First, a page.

Exact date and time This differs from the host (clearnet) operating system, which is beneficial (see TimeSync for details) The same time / clockskew is reported for both clearnet and Tor Flash activity, which is harmful to anonymity [122]
Exact screen resolution and DPI  ? The same screen resolution and DPI is reported for both clearnet and Tor use, which is harmful to anonymity [122]
Full path to the Flash plugin This is shared among many people, [123] which is good for anonymity Depends on the host (clearnet) operating system. In the worst case it could contain the operating system user name, which is fatal if it is the user's actual name. The same path to the Flash plugin is reported for both clearnet and Tor use, which is harmful to anonymity [122]
Other factors [124] Assume reduction from anonymity to pseudonymity Greater possibilities for fingerprinting and linkage of activities, which is harmful to anonymity [122]
Conclusion A user's IP address / location / identity will remain hidden inside Whonix-Workstation (anon-whonix), but it is assumed to be pseudonymous rather than anonymous Flash over Tor -- on the host, without software like Whonix -- is completely unsafe. If Flash is ever used over clearnet, linkage of activities is possible. In the worst case scenario, assume the strong Flash fingerprint can lead to full deanonymization

For further information about using Flash and other browser plugins in Whonix, see here.

Attacks[edit]

Circumventing Proxy Obedience Design[edit]

Introduction[edit]

This section presupposes the user is familiar with:

  • The security comparison of different Whonix variants.
  • Unsafe Browser: Tails and Liberte Linux package a so-called "Unsafe Browser". The Unsafe Browser does not use Tor, but instead connects in the clear. It is useful for hotspot registration or for viewing clearnet content without Tor.
  • Feasible exploits against a physically isolated Whonix-Gateway: this is difficult when the Whonix-Gateway is running in a bare metal configuration. The reason is that only Whonix-Workstation has access to Tor running on Whonix-Gateway. [125]


Whonix protects against discovery of a user's IP address / location via a successful root exploit (Malware with root rights) on the Whonix-Workstation (anon-whonix). [28] Users should not deliberately test this feature and risk becoming infected with malware, since all the data inside Whonix-Workstation (anon-whonix) would become available to the attacker.

Whonix is not a perfect or unbreakable system, nor can it ever be. However, Whonix does raise the bar for attackers, meaning greater effort and skill is needed to discover the user's real IP address and successfully deanonymize them. The following table summarizes the defense-in-depth provided by the Whonix design.

Terms that are used in the following table are defined below:

  • TBB: Tor Browser Bundle.
  • Fail: the IP address / location of the user is compromised.
  • Safe: the IP address / location of the user is hidden behind Tor.

Overview[edit]

Table: Proxy Circumvention Threats

Attack Whonix Default Whonix Physical Isolation Tails Tails in a VM TBB TBB in a VM Qubes OS TorVM corridor
1. Proxy bypass IP leak [126] Safe [127] Safe [127] Safe [127] Safe [127] Fail Fail Safe Safe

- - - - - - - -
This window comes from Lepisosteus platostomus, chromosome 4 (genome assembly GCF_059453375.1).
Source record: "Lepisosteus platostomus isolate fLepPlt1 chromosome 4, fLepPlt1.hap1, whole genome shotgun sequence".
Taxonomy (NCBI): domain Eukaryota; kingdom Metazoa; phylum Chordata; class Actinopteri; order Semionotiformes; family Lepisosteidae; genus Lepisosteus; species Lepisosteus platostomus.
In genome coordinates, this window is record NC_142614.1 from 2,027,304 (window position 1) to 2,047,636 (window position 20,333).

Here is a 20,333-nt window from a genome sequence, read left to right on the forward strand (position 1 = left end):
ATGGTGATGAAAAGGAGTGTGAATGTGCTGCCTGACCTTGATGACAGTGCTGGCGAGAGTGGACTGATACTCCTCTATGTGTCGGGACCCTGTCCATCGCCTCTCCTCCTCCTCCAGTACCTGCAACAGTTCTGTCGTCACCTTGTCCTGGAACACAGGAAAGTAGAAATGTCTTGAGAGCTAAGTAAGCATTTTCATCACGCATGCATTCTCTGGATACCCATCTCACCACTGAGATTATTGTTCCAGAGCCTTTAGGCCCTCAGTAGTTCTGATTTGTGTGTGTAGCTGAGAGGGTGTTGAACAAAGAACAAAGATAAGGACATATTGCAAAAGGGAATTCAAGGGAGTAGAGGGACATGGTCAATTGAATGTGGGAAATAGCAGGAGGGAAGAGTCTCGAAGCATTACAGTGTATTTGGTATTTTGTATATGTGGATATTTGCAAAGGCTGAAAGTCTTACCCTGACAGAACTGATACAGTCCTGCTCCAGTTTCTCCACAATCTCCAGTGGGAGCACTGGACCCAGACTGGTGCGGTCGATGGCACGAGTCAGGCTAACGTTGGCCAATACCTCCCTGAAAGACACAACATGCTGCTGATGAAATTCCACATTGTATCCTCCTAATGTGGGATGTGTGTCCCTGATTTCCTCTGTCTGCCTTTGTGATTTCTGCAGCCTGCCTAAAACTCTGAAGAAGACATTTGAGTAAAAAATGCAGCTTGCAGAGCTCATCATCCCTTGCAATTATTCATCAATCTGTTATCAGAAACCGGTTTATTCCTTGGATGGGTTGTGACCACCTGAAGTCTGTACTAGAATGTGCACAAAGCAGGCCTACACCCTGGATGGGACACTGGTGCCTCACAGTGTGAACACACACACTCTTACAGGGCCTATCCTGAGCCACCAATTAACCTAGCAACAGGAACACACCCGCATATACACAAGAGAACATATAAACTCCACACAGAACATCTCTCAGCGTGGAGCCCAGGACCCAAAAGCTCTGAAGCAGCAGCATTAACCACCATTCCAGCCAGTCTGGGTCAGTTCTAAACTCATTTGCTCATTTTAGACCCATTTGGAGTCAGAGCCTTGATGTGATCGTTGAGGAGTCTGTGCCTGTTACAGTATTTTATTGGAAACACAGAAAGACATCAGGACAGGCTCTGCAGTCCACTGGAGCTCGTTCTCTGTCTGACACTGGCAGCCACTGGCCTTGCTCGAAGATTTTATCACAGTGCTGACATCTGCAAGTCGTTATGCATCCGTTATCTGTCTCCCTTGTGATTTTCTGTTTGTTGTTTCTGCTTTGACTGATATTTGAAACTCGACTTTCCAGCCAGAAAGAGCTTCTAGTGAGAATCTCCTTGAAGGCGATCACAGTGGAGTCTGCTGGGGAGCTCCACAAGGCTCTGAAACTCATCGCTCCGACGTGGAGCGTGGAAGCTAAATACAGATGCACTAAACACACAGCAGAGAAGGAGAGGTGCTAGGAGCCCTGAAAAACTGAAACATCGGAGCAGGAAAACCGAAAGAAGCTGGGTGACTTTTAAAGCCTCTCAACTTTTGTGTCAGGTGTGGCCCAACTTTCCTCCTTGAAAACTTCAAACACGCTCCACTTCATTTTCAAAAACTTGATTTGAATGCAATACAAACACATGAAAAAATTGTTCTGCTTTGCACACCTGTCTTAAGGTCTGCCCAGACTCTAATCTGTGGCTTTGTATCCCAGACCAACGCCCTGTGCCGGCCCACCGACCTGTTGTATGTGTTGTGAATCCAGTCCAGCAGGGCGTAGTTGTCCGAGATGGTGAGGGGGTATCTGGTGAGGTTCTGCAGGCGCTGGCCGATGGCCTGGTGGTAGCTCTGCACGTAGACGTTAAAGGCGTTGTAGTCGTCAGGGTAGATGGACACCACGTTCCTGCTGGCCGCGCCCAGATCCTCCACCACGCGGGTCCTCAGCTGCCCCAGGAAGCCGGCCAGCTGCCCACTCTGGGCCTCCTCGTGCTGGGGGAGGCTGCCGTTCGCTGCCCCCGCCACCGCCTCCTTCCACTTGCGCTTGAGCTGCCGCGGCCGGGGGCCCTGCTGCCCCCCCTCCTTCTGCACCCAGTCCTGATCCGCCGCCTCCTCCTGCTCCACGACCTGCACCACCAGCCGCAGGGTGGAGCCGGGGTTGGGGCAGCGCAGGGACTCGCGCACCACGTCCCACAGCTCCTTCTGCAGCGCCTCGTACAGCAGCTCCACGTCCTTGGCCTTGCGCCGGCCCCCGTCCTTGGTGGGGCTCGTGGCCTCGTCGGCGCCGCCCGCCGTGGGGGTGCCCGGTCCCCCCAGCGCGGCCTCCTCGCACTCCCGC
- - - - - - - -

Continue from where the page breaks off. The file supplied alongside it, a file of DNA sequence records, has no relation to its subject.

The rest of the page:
2. Protocol IP leak [128] Safe [129] Safe [129] Fail Safe [130] Fail Safe [130] Safe Safe [130]
3. Exploit + Unsafe Browser [131] Safe Safe Fail Fail Fail Fail Safe Fail
4. Exploit + root exploit + Unsafe Browser [132] Safe Safe Fail Fail Fail Fail Safe Fail
5. Root exploit + Unsafe Browser [133] Safe Safe Fail Fail Fail Fail Safe Fail
6. Exploit + VM exploit + Unsafe Browser [134] Fail Safe Fail Fail Fail Fail Fail Fail
7. Exploit + VM exploit + exploit against physically isolated Whonix-Gateway [135] Fail Fail Fail Fail Fail Fail Fail Fail
8. VM exploit [136] Fail Safe Safe Fail Safe Fail Fail, see [137] Fail
9. VM exploit + exploit against physically isolated Whonix-Gateway [138] Fail Fail Safe Fail [139] [140] Safe Fail [139] [140] Fail, see [137] [139] [140] Fail
10. Exploit against Tor process [141] Fail [142] Fail [142] Fail Fail Fail Fail Fail Fail
11. Attack against the Tor network [143] Fail Fail Fail Fail Fail Fail Fail Fail
12. Backdoor [144] [76] Fail Fail Fail Fail Fail Fail Fail Fail
13. Hidden service domain name security after server software exploit Safe [145] Safe [145] Fail [146] Fail [147] Not an operating system Not an operating system  ? [148] Fail

Network Time-related[edit]

Introduction[edit]

This section presupposes the user is familiar with:


Terms that are used in the following table are defined below:

  • (VM host) update/crypto block: prevention of (VM host) operating system updates and cryptographic verification such as TLS / SSL in the (VM host) browser.
  • u/c-block: update/crypto block.
  • Tor blocked: prevention of connections to the Tor network until the clock is manually fixed.
  • Big clock skew: more than 1 hour in the past or more than 3 hours in the future. [149]
  • Small clock skew: less than 1 hour in the past or less than 3 hours in the future. [149]

Overview[edit]

Table: Network Time-related Issues

Whonix Default Whonix Physical Isolation Tails Tails in a VM TBB TBB in a VM Qubes OS TorVM
VM host time synchronization mechanism NTP Gateway: there is no VM host. Workstation host: NTP There is no VM host. Same as the operating system synchronization mechanism NTP There is no VM host NTP NTP
Operating system synchronization mechanism sdwdate sdwdate tordate and tails_htp tordate and tails_htp NTP NTP  ?